How to Establish a “Results” Approach

Norb Slowikowski

July 2007

The foreman must communicate to his crew the results that are expected, and then establish an Action Plan for achieving those results.


The foreman needs to survey the job site and put the following pieces in place:

Productivity. Know the quality of work to be done in a specified time frame. Set production goals with your crew. Do it right the first time according to the quality specs is essential. Review the customer’s expectations with your crew.

Safety. Aim for an "accident free” job site. Implement safe work practices. Watch out for unsafe work conditions. Make sure everyone has the proper safety equipment and personal protective equipment. Enforce the safety rules.

Housekeeping. Eliminate clutter. Make sure your crew puts away all tools and equipment. Have your crew clean up their areas before going home.

Effective utilization of manpower, tools, equipment and material. Train your crew to utilize their tools effectively and to operate equipment properly and safely. Make sure they know what it takes to install material correctly. Tag all defective equipment.

Leadership. Maintain a positive work climate and build morale by utilizing the following key practices:
  • Involve people in decision-making. Ask for their input and solve problems together.
  • Treat people with respect.
  • Provide positive feedback when people do good work and encourage feedback.
  • Be visible and accessible.
  • Support your people when they face adversity. Provide coaching when people have difficulty meeting standards.
  • Communicate consequences for continued poor performance. Hold people accountable.
  • Look ahead, plan and forecast future activities and the resources you’ll need to accomplish desired results.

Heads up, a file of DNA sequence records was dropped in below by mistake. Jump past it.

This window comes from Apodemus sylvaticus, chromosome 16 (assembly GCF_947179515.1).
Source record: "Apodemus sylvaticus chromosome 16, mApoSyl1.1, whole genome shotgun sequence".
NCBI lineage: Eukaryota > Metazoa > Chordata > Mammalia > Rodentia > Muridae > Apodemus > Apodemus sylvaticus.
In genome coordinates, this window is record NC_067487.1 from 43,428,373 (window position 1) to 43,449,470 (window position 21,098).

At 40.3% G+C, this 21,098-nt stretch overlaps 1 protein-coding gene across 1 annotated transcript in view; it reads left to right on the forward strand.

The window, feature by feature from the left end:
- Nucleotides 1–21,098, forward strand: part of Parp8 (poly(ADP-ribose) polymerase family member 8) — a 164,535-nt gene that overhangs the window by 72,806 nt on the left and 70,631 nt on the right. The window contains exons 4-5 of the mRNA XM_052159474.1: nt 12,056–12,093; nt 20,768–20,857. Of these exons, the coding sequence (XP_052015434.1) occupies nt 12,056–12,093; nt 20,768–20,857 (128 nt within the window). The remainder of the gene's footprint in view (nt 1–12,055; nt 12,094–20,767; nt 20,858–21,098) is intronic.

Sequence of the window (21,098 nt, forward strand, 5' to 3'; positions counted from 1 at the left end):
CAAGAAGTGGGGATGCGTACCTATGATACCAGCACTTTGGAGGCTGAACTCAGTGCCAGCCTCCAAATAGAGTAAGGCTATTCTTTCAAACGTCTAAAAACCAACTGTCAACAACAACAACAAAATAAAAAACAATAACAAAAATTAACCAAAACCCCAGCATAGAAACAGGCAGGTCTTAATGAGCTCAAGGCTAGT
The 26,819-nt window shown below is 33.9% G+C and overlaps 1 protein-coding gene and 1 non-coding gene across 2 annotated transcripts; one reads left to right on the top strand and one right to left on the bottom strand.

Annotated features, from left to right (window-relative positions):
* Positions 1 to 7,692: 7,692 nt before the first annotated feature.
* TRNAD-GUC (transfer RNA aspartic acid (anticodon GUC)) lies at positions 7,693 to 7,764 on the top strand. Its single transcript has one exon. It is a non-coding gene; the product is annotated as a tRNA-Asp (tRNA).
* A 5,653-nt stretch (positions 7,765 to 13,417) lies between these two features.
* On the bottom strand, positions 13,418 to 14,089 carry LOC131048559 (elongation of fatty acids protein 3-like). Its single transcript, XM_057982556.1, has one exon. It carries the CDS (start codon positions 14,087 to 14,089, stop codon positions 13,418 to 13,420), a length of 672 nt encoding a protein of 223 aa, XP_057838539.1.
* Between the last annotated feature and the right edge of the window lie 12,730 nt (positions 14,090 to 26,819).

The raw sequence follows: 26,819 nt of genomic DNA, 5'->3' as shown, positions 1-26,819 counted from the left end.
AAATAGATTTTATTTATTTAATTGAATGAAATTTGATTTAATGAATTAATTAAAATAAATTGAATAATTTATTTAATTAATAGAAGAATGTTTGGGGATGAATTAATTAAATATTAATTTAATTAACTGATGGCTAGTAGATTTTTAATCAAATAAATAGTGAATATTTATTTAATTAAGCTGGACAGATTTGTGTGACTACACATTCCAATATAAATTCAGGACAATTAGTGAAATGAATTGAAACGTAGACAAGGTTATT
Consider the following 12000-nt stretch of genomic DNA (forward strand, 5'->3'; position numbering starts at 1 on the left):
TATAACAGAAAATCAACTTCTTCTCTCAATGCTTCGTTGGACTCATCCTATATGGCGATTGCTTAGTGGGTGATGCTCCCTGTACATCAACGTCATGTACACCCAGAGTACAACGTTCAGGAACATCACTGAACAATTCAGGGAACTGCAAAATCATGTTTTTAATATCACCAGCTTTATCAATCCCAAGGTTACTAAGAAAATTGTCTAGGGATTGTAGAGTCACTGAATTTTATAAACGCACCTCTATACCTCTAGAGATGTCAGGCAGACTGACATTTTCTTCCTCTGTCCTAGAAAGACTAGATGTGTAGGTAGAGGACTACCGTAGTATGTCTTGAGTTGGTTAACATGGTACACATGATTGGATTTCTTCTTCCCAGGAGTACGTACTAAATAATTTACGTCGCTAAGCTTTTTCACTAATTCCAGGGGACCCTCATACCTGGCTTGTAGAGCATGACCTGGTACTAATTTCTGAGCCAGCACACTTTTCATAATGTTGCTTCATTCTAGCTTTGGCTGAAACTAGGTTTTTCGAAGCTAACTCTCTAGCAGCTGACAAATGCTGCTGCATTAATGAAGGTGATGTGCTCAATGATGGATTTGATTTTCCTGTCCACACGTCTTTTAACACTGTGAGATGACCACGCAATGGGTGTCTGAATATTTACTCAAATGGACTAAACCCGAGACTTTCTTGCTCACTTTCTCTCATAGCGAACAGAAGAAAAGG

Developing the Action Plan: The Seven-Step Planning Process

1. Weekly planning. Prepare a task list. What tasks do you have to do next week?

2. What are your material requirements? Know the quantity and type of materials needed and when they are needed (delivery date and time). Also, think about storage, location, protection and security.

3. What are your equipment requirements? What type of equipment do you need, and how many of each type? When is the equipment needed? How long do you need it for? Make sure your crew knows how to safely operate this equipment.

4. Labor budget. Man-hours for each task; coding, tracking, feedback.

5. Crew size and needs. What skills do you want people to have (be specific)? How many people do you need, and when do you need them? Set production goals and collaborate with your crew.

6. Assigning work. Identify strengths. Assign work that people can do. Tell them to ask for help if they don’t know how to do something. Provide feedback as to how they’re doing.

7. Crew commitment. Get them to buy into the game plan for the job. Have your crew keep track of actual production, and have them report it to you. Listen to the crew members. They may have ideas for being more effective/efficient. Provide feedback on their progress.

About the Author
Norb Slowikowski is president of Slowikowski & Associates, Inc., Darien, Ill.